Thanks to the power of social media, the buying process has changed radically. Buyers have numerous opportunities to search for items, inform themselves, and get opinions. As a result, they pay less attention to vendors than they used to.
When buyers trust other people more than vendors, we need to sell differently. We can’t disturb customers with browser ads, spam them with blog posts, rely on a cold approach, or sacrifice the customer relationship for a quick win. Instead, we need to build relationships before customers are even in the market for a product.
We have to turn to social selling.
The term social selling is actually a little misleading because it’s less about selling than helping people buy. Someone who is not in sales is often in the best position to do that because they are part of a community.
At SAP we realized the value of the many relationships that employees have formed with other professionals. So we mobilized our workforce—not only the sales staff. Our social selling program has taught over 7,000 people how to listen on social media, how to add value in every interaction by answering questions and contributing, and how to never push themselves or their message.
These conversations create trust—the most valuable currency in the digital economy. When employees have established credibility and influence, they will be trusted when they offer their help. When a potential customer who is also a peer is in the market for a product, our social sellers are ready to guide them to a purchasing decision. But the process begins with paying attention to conversations on social media, learning who is listening to whom, mapping out relationships, and then tailoring content for each contact based on what they care about.
The results speak for themselves. Since January 2017, social selling has resulted in deals that are 155% larger across our general business segment and 360% larger for key accounts. Our sales teams are up to 30% more likely to achieve their sales quotas if they have a high Social Selling Index, as defined by LinkedIn Sales Navigator, which measures branding, networking, content, and relationships.
We can go further, however, by creating communities that connect the most passionate people in our ecosystem—partners, customers, and influencers—around topics of common interest, generating business value for them.
Find ways to connect liked-minded people so they find value in conversations, sharing information and their interests and solutions to their problems. If you can facilitate those connections and give those people a voice and influence in your strategy, then you can rely on your communities to become powerful advocates—credible, independent supporters of your products and your brand because they take an active part in shaping them.
Here’s one example of how to approach community building in the right way: An SAP colleague started a data analyst community in India that quickly attracted almost all the professionals with that job profile. They organized meet-ups and talks. The group provided a platform for people in this relatively new profession to gather and share information so they could stay ahead in a fast-changing environment. Within another community, about 15% of members who attended community events approached SAP for help when they heard about the success others had achieved by partnering with us.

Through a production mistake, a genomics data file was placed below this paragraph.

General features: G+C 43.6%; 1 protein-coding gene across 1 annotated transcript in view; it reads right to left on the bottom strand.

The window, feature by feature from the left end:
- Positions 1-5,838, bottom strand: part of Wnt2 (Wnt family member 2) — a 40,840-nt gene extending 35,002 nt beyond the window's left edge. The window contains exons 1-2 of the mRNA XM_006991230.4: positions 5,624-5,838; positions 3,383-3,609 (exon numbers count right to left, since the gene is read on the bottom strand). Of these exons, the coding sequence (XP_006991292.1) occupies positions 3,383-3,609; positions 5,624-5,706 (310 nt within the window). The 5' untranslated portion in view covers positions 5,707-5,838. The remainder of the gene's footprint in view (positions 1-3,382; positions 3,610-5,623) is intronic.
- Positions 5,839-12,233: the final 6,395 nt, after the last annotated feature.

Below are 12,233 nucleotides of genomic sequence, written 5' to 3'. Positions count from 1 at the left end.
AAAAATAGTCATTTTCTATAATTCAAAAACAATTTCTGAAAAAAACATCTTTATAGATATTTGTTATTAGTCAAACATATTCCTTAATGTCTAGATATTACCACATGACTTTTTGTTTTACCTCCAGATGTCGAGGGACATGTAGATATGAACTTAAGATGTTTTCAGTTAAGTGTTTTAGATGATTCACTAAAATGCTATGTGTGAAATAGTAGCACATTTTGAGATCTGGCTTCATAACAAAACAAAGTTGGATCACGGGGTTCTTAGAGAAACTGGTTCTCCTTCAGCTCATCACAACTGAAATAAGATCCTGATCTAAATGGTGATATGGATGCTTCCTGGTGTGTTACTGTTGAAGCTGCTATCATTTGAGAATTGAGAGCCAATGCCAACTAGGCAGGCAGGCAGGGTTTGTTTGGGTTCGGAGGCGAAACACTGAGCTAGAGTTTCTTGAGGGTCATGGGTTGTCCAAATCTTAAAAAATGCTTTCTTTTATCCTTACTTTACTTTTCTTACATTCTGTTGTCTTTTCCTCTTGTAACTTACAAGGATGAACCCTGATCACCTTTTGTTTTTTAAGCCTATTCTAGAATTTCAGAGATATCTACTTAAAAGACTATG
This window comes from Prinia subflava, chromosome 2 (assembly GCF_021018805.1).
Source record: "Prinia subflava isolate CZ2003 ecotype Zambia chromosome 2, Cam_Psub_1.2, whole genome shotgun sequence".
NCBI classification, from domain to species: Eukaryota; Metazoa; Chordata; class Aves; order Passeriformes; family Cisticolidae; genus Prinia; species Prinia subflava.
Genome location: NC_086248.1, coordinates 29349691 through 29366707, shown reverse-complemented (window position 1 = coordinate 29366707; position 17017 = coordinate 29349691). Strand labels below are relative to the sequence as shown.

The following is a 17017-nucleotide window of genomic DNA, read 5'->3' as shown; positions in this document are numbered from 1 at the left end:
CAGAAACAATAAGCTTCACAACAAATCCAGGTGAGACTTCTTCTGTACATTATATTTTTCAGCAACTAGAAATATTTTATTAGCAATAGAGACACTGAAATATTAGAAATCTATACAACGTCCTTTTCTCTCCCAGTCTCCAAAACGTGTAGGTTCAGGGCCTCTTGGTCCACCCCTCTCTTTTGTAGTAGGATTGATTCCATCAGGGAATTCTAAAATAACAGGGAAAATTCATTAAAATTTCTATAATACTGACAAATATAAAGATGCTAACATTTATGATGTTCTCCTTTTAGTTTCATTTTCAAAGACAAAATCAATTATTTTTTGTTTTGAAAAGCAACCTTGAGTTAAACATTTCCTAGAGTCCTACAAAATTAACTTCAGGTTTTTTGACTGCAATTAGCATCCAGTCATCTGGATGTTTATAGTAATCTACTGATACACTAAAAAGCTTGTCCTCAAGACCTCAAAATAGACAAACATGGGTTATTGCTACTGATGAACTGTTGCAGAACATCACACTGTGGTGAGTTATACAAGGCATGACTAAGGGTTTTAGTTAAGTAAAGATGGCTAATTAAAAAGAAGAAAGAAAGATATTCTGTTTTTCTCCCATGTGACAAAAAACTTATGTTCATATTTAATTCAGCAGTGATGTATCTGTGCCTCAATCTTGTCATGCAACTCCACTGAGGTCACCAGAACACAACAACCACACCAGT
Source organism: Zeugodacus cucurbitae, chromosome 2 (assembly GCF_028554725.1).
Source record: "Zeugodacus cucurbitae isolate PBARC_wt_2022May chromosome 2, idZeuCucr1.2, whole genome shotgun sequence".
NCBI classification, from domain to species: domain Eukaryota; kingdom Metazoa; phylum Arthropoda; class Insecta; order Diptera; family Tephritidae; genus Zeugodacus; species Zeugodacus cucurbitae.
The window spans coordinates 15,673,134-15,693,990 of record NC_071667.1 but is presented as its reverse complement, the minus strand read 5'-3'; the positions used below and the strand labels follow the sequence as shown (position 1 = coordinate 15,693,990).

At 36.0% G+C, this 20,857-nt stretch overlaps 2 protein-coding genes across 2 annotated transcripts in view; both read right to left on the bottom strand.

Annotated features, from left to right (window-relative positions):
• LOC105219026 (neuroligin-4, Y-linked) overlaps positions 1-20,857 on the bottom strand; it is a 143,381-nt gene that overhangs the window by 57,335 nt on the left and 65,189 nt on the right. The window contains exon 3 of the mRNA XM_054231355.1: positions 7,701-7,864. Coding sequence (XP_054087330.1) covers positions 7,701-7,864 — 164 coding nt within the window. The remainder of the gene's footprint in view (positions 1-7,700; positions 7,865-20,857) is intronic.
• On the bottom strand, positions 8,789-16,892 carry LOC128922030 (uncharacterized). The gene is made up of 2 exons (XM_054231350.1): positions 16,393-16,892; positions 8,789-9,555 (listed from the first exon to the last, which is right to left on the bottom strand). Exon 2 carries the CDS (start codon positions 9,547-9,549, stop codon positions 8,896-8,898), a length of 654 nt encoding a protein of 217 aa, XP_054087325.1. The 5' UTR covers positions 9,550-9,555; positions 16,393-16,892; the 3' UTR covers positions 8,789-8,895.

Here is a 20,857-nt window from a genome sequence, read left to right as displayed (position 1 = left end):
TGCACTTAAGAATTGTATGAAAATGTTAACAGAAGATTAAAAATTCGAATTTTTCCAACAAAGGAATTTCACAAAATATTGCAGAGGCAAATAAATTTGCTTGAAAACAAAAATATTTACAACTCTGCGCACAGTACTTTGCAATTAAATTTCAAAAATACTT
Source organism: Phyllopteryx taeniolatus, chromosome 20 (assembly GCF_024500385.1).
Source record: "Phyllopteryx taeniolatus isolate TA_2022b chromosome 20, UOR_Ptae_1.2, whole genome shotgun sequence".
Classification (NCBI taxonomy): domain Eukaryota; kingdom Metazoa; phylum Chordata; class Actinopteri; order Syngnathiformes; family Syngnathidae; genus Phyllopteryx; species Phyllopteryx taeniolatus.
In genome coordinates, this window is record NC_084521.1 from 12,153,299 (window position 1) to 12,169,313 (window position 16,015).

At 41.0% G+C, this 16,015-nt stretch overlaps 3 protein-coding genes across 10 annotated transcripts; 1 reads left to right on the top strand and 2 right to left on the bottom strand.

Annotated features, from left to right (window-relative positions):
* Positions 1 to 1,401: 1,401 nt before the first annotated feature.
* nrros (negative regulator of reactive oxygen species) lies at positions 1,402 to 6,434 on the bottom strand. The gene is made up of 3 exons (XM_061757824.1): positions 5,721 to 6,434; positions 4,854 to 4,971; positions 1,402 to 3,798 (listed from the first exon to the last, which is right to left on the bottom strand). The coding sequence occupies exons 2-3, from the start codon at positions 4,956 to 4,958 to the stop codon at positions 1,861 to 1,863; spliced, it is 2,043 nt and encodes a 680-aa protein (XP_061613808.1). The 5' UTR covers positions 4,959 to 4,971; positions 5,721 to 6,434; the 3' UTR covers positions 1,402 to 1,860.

In this environment, no one person has all the answers, so selling is the worst thing you can do. Instead, treat it as a privilege to participate in the conversation and listen more than you talk, learning about the industry’s hot topics and what your peers are struggling with. Your role is to help create real value though engagement with the community. That´s how you earn the relationship capital that will fuel your business success.
Becoming a social business takes patience. You won’t see quick results. But quick sales can come with a price tag on relationships that is too high to pay today. If you push someone to buy more than they want or to make a decision sooner than is good for them, you could damage your relationship and may lose the opportunity to engage with that person again.
In the digital and social economy, our competitive advantage is the customer experience, and our community-building efforts will be essential to creating the best, most memorable one. The companies that do it well will become winners because of the value generated within the community and the customer loyalty that follows as a consequence. This will differentiate them from others in their industry with similar offerings.
There are more ways we can invest in superior customer experience, however. Voice is emerging as a huge opportunity, for example, but it will also change almost everything we know about search. When you ask a question using voice, you don’t get the usual long list of browser results; instead, you get one result. That means you’ll have only one chance to get to the customer.
Artificial intelligence (AI) will be essential for search engines to ensure that the results match the context for the questions people ask and that these results improve over time. We’ll also see AI used for social selling, leveraging the enormous amount of data we have to predict and tailor the content our customers need, discover relationships in our networks, and improve our timing by identifying when customers have reached key milestones along the buyer’s journey.
Every customer creates their own journey now; our job is to help them along the way. By implementing social business strategies, we show the power of these practices. And we know that companies that aren’t shifting their mindsets from selling to serving are missing out, not just on immediate business opportunities but on future relationships as well. D!